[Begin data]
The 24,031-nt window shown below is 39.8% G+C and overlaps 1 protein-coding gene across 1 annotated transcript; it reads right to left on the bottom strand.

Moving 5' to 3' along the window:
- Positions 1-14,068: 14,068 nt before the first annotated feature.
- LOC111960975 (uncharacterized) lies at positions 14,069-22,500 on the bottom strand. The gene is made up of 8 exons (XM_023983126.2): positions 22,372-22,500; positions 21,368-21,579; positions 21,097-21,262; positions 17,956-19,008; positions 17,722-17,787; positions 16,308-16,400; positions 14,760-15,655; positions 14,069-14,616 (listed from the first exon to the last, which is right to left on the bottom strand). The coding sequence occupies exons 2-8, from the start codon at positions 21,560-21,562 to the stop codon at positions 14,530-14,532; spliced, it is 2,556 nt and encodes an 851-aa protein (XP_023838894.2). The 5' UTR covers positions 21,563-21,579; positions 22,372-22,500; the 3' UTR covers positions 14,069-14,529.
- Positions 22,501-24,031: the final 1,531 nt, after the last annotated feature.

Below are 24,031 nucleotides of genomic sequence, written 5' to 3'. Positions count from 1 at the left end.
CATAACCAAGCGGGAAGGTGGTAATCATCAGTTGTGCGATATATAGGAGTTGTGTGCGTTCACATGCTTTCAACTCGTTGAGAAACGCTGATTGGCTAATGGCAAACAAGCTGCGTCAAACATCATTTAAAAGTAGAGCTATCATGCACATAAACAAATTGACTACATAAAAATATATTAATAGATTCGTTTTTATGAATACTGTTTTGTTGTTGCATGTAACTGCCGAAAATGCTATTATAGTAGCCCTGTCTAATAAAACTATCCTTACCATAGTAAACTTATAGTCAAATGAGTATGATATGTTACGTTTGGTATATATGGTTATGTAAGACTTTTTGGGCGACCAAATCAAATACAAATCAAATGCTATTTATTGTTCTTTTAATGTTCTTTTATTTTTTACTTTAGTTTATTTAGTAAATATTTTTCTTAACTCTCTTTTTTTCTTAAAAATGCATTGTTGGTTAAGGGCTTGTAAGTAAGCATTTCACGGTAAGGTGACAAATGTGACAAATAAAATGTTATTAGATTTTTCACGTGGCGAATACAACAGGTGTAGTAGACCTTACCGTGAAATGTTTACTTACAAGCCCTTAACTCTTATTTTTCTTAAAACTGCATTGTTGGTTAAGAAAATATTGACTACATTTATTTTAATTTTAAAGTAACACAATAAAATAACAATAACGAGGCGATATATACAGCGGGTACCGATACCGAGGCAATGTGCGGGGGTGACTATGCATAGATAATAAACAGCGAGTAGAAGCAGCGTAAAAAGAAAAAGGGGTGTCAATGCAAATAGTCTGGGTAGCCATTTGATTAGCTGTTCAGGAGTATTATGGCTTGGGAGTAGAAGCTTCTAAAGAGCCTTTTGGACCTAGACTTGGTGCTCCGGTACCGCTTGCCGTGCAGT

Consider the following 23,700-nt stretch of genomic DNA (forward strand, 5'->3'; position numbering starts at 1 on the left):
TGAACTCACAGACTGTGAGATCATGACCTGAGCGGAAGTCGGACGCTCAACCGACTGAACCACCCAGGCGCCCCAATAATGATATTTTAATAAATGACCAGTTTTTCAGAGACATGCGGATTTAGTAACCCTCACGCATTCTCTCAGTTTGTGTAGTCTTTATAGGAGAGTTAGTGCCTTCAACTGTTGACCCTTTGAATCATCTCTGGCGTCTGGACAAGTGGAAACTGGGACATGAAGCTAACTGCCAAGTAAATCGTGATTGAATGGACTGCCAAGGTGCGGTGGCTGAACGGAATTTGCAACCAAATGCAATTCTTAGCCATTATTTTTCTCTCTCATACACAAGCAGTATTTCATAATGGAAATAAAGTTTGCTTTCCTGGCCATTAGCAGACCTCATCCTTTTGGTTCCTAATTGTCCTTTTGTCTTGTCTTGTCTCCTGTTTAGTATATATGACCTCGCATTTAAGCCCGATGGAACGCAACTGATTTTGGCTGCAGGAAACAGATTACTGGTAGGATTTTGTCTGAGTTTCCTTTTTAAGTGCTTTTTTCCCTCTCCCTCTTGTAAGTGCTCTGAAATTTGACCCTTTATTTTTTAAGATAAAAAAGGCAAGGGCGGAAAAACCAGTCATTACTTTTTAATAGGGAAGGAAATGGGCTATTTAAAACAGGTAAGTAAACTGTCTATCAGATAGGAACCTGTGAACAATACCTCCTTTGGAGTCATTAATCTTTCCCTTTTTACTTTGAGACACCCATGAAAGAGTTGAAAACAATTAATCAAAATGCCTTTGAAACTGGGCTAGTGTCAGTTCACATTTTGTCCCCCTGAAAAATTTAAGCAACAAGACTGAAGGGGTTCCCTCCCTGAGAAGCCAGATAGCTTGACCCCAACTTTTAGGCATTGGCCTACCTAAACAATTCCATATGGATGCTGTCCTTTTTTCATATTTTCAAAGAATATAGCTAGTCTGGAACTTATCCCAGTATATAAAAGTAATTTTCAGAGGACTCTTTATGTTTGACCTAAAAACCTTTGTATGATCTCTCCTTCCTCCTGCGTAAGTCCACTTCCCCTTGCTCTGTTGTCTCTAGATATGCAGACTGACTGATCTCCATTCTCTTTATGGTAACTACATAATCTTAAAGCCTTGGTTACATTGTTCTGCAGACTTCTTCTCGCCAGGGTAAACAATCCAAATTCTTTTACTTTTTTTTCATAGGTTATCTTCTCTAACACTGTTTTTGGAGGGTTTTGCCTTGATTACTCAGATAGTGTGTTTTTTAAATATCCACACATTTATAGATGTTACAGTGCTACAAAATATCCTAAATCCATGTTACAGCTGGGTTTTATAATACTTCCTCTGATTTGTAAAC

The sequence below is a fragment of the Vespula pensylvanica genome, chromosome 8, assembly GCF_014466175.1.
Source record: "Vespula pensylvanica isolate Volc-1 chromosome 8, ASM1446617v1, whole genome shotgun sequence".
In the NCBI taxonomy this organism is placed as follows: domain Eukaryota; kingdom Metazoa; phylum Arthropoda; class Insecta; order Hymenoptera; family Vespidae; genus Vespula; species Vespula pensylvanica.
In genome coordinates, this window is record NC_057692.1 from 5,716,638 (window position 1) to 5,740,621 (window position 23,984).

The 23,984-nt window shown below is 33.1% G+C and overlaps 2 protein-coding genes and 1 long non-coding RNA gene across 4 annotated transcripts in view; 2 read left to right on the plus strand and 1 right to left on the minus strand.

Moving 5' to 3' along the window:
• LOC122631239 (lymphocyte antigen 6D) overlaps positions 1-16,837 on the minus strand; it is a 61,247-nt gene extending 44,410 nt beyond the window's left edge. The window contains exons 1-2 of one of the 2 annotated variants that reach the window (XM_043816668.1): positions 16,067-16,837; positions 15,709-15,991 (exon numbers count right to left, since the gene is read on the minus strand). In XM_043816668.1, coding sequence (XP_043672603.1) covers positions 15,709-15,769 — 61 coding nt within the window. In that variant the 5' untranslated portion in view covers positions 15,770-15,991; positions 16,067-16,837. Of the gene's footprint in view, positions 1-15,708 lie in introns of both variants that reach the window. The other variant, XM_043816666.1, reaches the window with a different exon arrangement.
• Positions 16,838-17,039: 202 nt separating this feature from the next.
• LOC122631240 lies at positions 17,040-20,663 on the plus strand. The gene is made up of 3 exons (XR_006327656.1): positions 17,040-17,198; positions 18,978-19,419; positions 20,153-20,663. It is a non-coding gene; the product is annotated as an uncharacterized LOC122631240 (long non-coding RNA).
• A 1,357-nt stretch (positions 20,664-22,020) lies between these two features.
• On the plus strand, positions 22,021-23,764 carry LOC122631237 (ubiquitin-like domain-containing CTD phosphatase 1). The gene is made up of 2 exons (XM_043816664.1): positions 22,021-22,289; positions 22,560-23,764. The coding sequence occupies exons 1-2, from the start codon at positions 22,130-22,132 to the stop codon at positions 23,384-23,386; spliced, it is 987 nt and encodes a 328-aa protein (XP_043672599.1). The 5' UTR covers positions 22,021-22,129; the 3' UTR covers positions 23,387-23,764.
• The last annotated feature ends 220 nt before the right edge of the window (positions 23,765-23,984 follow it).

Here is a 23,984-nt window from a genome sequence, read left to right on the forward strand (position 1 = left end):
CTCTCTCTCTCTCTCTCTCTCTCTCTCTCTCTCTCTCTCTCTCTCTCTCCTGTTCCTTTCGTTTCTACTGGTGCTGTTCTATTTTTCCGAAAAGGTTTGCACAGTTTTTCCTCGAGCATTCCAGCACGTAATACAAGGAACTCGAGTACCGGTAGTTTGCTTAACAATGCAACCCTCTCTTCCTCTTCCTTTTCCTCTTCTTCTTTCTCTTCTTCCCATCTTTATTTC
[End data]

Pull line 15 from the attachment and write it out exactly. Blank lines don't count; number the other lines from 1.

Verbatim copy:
Moving 5' to 3' along the window: